Over two years, this writer befriended panipuri-wallahs in an attempt to tell their stories — even if, at first, they didn’t want their stories to be told.
Unless I’ve sat through the night, 5.00 a.m. isn’t an hour I’m used to seeing. But, unlike me, 23-year-old Ajay sees it every day. And if I have to watch him fry the puris, he told me, I’d have to join him at that hour.
“What keeps you from doing the frying a little later?” I ask. “I have to go to the [wholesale] market na, sir? Leaf plates, potatoes, coriander, tamarind and all the masala. By the time I come back it’s 2.00 p.m. and I have to be at the stall by 4.00 p.m.”
A smile flickers at the edge of his gutka-stained lips – one that laid bare my educated inability to comprehend the simple complexities of being a panipuri-wallah.
The panipuri, served by vendors from a setup that gives the word ‘utilitarian’ a run for its money, is not complicated. This ubiquitous fast food is, in every sense, a material manifestation of the elusive philosophy of “simple joy”. What can possibly be complicated about panipuri? As for the vendors and their lives, what can even be noticeable about them?
But in 2011 they did get noticed — by prime time news no less. Maharashtra Navnirman Sena’s activists thrashed panipuri vendors in Mumbai and Pune. Some even smiled for the camera while doing so. The cause for the eruption of this round of anger was said to be a video that showed a panipuri vendor taking a bladder break into the vessel used to mix the pani for the puris.
While jokes about filthy panipuriwallahs aren’t new to urban Indian lore, this episode was different on many levels and left more questions than MNS’s thrashing could answer. There had to be bigger stories that weren’t being told; ones that have predated ephemeral political outfits and would live beyond petty electoral ambitions.
For the next two years, I befriended a few panipuriwallahs and tried piecing together a story. Over time the facts of the storyline started lining up. Facts such as:
1. Due to the low investment in setting up stalls, this is a very good way for migrant workers to start off.
2. Till some years ago, the number of Rajasthani migrants in this trade was quite high but they shifted to jobs like carpentry, masonry, small trade, grocery, etc. As of today, I couldn’t find a single panipuri-wallah who isn’t from the Hindi belt. I think it’s, on the one hand, a case of survival of the fittest — the financial aspect of making a living off selling panipuris is far dirtier than the jokes; on the other hand, Rajasthani migrants have a better support network of family and friends where seniors adopt younger ones into their better paying, more settled trades.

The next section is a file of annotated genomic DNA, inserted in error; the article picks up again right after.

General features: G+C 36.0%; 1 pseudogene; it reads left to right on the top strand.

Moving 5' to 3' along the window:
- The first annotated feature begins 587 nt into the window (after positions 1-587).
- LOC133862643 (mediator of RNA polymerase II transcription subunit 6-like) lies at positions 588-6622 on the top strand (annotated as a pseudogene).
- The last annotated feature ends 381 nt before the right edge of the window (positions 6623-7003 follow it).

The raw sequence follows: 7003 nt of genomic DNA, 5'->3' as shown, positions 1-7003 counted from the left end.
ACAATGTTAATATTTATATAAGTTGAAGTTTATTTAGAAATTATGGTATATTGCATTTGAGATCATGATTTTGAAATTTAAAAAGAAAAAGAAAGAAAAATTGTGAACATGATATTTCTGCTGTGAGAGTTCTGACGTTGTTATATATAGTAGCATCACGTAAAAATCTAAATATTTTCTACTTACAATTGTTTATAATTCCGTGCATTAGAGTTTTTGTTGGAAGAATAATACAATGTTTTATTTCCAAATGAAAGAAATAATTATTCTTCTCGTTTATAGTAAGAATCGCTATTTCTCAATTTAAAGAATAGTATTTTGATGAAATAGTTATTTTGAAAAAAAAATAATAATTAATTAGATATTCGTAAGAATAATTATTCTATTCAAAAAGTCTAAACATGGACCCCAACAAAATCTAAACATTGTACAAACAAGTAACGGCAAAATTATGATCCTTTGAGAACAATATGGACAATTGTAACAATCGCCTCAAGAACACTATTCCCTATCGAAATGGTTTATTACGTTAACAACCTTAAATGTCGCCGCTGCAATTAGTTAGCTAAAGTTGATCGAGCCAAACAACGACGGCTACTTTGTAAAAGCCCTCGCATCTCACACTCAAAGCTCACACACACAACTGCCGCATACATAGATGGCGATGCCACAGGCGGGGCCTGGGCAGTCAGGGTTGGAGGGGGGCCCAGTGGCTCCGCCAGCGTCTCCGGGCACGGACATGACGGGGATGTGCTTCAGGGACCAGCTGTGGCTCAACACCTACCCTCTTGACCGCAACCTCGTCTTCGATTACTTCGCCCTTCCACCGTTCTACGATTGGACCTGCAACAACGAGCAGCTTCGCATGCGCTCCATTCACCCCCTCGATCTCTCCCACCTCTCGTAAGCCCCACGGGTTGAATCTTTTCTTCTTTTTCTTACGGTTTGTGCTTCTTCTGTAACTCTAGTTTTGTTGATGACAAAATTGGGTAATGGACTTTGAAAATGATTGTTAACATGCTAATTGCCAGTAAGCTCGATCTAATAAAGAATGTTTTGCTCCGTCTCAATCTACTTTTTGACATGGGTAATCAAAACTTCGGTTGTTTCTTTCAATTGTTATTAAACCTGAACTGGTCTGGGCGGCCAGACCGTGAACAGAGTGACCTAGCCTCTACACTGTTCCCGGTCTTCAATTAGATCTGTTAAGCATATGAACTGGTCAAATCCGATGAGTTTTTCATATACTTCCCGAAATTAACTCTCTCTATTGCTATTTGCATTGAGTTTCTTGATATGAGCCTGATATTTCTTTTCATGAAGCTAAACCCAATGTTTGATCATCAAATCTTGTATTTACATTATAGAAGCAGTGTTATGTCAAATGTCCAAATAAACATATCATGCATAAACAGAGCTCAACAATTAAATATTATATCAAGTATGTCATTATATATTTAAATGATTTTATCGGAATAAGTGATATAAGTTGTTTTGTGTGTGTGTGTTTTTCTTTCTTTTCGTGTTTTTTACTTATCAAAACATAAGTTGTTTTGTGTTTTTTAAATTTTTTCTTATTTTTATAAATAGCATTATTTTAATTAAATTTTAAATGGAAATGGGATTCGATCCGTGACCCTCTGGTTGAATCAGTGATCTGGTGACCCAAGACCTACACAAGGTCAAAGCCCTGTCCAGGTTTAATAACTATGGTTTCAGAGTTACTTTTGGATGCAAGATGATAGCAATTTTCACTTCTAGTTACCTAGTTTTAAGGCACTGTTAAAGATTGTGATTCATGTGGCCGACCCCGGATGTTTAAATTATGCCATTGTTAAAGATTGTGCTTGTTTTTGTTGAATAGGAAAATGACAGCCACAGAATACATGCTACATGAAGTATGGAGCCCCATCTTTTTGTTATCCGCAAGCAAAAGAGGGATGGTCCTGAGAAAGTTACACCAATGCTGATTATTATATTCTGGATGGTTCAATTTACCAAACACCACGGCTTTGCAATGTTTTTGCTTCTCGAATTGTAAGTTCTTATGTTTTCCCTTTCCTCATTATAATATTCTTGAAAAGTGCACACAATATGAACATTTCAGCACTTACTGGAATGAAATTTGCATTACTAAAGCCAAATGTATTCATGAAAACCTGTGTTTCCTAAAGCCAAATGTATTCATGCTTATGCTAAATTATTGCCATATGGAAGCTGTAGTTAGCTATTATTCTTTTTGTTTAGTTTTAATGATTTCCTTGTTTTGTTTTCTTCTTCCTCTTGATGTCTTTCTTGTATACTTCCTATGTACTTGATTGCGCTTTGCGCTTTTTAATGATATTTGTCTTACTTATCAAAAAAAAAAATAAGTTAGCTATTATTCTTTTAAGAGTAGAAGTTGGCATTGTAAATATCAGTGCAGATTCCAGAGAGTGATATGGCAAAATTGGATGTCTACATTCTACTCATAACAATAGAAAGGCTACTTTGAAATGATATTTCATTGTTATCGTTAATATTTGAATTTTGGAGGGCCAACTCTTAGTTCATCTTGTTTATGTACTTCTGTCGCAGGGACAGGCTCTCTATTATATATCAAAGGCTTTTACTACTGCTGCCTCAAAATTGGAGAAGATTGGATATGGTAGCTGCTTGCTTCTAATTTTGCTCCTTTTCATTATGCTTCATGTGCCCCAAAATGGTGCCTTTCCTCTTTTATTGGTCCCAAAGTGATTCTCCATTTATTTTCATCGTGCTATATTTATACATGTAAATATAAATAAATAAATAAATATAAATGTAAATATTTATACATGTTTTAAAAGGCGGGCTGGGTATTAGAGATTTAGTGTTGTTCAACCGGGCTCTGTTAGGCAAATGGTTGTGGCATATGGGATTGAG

3. Their work hours are impossibly long and strenuous. They have to stand for hours on end, often making a run for it when civic authorities come chasing, and anybody who survives past the age of 30 in this trade does so with very sore legs.
4. While peeing into a food vessel is as horrendous as it can get, the fact is that these people have absolutely no place to take a toilet break since they stand in public areas with no place to hide.
5. Their earnings are meagre and the rent they have to pay is high for the crime of being migrants, and now the added crime of being bhaiyyas.
7. Early business comes mostly from students and college-escaped lovers, who are the best customers. Then come office-goers and middle-aged women who haggle for discounts. As night grows, it’s time for shoppers and drunkards. Last come policemen who not only eat for free but also lecture them about why they are being done a favour by being allowed to stand here.
8. They go home late in the night, perilously crossing the night streets with traffic signals switched off.
But facts don’t complete a story; characters do. And I soon found out that this would be a tough story to pen down, since it dealt with characters who barely existed — little more than fleeting glimpses, never taken note of. Worse, the characters themselves weren’t eager to be noted as existing.
5:30 p.m. Dadar Chowpatty Beach, Mumbai
The place is a mess in every sense — sight, sound and smell. Unlike what fine books tell us about healthy sea breezes, the air here is stale. And amid all this, ignoring the stinking and smeared walls behind them and hordes of onlookers all around, couples sit on the trademark starfish-like boulders of Mumbai beaches, being shamelessly intimate.